Vegan Deli

Vegan Deli  by Jo Stepaniak

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Raising Vegetarian Children
by Jo Stepaniak, M.S.Ed., & Vesanto Melina M.S., R.D.

Raising Vegetarian Children

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Do you have questions about being vegan? Send them to Jo using this easy form. She would be happy to address your individual concerns as well as general inquiries about vegan ethics, philosophy, practical applications, and living compassionately. Jo cannot respond to questions about nutrition or answer questions that have already been addressed in the Archives

Jo will make every attempt to answer each question personally, however, due to her schedule, this may not be possible. If a reply is forthcoming, it could take up to a few weeks, so please be patient. It is also possible that your question will be answered directly in the "Ask Jo!" column rather than an individual response.

If you'd like to view previous questions Jo has answered, visit the Ask Jo! Archives.

Singing to Stones?

question.gif - 1.4 K I've recently converted to being completely vegan. I am a college sophomore and have been slowly going through the steps to become vegetarian and now am vegan. My problem is that many people don't understand why I am vegan. I don't want to see animals treated poorly, held in captivity, and living in cruel situations. People often get offended when I tell them that I am a vegan. They think that I do it just to be a hassle or that I do it because it's the "popular" thing to do. How can I make them understand that it is what is best for the planet, for the world, and for our species?

answer.gif - 1.3 K When people have an epiphany, as which often occurs with novice vegans, they are usually exuberant and anxious to share their newfound insights. Nevertheless, outsiders are rarely enthralled with or receptive to the personal revelations of others. This can be disheartening and frustrating, particularly when a person feels she or he is the bearer of urgent, life-altering information.

Knowledge can affect people only if their minds and hearts are open to it. Those who are disinterested will not be influenced regardless of the zeal of the messenger. It can take an enormous amount of emotional energy to try to convince an apathetic person that what you have to say is important when she or he couldn't care less. Most longtime vegans come to realize this and tailor their efforts accordingly by focusing on attentive audiences that express sincere curiosity.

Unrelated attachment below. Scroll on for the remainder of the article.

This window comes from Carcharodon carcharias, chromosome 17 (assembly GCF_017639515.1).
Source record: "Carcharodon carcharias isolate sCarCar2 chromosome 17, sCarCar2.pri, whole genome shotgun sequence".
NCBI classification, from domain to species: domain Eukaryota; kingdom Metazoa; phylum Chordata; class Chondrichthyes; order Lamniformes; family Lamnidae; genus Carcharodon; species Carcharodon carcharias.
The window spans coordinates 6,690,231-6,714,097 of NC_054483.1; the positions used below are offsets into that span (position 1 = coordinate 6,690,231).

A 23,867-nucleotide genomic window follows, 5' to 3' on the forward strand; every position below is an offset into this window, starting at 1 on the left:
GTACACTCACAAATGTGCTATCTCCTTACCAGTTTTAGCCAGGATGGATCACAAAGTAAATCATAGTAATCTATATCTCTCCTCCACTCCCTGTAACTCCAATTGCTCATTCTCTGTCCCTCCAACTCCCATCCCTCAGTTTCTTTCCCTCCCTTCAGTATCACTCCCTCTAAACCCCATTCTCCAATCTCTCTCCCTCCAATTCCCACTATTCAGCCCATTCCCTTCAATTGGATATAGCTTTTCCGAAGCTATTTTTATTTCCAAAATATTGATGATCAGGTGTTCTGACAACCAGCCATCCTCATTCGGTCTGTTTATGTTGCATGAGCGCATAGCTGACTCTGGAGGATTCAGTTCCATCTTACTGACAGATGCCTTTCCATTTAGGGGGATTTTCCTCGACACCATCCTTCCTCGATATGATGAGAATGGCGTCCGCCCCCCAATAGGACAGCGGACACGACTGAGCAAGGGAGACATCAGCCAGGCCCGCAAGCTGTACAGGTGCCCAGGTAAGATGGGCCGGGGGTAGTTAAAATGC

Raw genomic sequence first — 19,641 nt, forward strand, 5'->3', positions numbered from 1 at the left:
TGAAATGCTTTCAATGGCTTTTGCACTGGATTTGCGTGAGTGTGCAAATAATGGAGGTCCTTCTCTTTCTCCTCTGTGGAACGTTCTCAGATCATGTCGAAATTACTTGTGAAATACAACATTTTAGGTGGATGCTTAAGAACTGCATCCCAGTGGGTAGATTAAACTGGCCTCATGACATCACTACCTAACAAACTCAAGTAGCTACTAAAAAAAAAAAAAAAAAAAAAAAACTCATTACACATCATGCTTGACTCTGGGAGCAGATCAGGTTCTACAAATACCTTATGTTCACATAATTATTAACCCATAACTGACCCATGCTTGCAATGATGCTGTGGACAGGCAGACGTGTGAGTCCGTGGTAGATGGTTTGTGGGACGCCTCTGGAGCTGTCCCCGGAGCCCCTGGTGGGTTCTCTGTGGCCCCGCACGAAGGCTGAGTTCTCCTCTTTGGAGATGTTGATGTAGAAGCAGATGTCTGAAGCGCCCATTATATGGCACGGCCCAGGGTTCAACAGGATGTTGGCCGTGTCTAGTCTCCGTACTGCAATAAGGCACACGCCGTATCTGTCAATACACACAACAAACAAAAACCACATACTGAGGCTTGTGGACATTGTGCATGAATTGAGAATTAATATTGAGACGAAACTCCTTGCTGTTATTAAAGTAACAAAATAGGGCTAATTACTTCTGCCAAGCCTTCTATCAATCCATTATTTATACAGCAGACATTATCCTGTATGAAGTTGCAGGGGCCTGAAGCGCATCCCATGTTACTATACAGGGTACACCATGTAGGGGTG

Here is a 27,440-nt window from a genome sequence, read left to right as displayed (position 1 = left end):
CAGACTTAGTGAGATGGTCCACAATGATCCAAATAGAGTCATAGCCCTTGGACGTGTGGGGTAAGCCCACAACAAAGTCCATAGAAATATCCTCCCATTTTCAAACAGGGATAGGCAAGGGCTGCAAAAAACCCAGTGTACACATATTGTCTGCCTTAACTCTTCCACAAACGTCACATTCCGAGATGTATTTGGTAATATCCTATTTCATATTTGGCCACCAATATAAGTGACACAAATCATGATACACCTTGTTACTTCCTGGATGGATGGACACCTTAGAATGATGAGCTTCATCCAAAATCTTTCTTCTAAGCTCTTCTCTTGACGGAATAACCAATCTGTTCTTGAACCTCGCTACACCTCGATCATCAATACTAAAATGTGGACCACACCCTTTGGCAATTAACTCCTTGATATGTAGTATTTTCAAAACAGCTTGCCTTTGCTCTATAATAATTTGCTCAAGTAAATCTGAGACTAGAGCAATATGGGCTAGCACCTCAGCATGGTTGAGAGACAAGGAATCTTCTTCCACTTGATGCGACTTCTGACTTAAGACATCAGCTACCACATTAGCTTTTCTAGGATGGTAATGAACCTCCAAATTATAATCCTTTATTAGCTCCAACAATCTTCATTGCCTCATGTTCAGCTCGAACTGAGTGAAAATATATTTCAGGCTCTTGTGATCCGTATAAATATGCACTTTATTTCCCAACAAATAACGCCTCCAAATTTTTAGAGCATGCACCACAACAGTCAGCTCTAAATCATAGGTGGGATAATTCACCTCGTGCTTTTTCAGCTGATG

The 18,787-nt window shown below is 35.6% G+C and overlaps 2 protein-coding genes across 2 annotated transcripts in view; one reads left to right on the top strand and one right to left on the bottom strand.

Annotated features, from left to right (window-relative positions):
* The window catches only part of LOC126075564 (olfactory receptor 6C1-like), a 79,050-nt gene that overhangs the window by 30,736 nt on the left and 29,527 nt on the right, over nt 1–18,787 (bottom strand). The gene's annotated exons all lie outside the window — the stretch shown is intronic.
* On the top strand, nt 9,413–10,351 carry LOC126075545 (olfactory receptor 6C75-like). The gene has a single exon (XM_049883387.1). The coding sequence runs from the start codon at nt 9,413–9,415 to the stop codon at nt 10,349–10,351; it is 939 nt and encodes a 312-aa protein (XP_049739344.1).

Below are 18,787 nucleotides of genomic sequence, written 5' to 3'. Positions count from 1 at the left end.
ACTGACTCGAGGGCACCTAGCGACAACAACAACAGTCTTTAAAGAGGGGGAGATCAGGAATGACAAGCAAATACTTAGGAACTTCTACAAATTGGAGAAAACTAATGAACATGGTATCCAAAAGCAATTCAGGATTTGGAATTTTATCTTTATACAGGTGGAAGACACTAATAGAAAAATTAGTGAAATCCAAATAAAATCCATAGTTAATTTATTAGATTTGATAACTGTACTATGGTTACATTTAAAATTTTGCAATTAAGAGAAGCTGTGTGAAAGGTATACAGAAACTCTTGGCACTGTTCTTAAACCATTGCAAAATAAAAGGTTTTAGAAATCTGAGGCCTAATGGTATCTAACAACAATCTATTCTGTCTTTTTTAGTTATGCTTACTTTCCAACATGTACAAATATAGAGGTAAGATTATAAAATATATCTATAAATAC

It is not necessary that friends, family, relatives, or acquaintances understand your beliefs in order for you to feel comfortable around them. However, it is vital that they respect you by not ridiculing your choices or asking you to defend them. Generally, people who deride vegans are uninformed, embarrassed about their own lifestyle, in a state of denial, or feeling threatened. People who are secure in themselves are more likely to ask questions out of a genuine desire to learn and will also be more open to hearing you talk about your reasons for becoming vegan. I created a "veganism" (compassionate versions of conventional maxims) that addresses these types of predicaments. It goes as follows: Don't sing your song to a stone.

Sometimes the best way to handle a situation is to ignore it. Try not to draw attention to yourself or make a big deal out of being vegan when you are in social settings. Be the finest example of kindness and compassion that you can muster, even in the face of hostility. Eventually, people will leave you alone, respect you, or see you as a "curiosity." Then, when they inquire about your veganism, it will be because they are truly interested, not because it is forced upon them. This will present the best opportunity for you to inform and educate gently, without preaching. In this way, the authentic seekers will become visible and your song will be heard not by stones but by budding flowers.




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Vegan Vittles:
Second Helpings

Vegan Vittles: Second Helpings by Jo Stepaniak

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The Ultimate Uncheese Cookbook

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Review by Dan Balogh

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The Food Allergy
Survival Guide

The Food Allergy Survival Guide

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